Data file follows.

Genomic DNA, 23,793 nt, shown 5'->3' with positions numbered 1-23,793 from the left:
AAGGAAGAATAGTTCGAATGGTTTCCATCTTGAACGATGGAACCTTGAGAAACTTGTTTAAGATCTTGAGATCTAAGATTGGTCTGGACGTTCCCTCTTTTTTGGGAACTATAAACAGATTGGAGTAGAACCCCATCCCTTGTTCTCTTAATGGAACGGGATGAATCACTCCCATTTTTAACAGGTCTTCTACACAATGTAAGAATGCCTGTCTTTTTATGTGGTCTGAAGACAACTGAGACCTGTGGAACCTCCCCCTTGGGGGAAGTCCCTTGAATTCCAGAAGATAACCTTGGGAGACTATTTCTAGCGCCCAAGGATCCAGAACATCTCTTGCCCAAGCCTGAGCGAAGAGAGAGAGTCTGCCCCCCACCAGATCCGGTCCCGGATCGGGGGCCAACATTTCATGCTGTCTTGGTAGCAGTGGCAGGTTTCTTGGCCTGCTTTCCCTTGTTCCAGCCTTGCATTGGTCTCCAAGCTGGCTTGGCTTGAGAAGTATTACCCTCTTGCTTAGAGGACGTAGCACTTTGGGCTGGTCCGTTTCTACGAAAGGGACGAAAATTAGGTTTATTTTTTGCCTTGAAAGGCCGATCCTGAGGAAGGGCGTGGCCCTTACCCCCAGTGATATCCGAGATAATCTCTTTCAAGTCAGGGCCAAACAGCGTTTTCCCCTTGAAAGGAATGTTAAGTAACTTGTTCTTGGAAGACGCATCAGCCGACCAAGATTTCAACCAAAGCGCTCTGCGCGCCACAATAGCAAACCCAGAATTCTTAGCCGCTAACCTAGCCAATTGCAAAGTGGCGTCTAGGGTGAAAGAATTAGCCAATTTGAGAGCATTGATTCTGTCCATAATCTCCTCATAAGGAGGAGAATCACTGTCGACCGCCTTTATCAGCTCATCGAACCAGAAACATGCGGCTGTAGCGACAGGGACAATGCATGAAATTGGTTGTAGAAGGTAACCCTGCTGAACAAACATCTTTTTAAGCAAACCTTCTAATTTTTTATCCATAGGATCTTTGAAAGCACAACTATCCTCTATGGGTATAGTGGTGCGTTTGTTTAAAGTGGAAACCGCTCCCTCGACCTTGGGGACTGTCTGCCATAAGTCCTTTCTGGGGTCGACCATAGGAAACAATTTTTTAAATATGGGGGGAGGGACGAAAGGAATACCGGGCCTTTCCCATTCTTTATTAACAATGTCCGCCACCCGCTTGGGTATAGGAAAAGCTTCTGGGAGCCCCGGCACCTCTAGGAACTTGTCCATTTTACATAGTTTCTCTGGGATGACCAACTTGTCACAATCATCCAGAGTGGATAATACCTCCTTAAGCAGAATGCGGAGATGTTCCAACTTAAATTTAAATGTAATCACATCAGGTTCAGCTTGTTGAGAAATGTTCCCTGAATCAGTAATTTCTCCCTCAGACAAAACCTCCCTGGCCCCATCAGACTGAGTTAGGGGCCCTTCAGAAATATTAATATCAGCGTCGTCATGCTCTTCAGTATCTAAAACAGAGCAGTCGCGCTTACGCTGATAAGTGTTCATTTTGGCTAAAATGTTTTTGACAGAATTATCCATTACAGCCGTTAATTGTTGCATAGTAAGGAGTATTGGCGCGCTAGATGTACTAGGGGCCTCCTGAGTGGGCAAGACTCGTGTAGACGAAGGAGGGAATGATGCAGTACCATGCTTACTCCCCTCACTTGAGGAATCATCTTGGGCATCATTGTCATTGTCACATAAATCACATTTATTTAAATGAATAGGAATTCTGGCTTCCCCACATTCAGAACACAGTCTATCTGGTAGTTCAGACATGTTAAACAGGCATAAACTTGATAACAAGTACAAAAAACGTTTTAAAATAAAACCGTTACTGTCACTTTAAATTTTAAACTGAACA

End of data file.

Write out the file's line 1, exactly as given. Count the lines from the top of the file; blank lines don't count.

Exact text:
Genomic DNA, 23,793 nt, shown 5'->3' with positions numbered 1-23,793 from the left: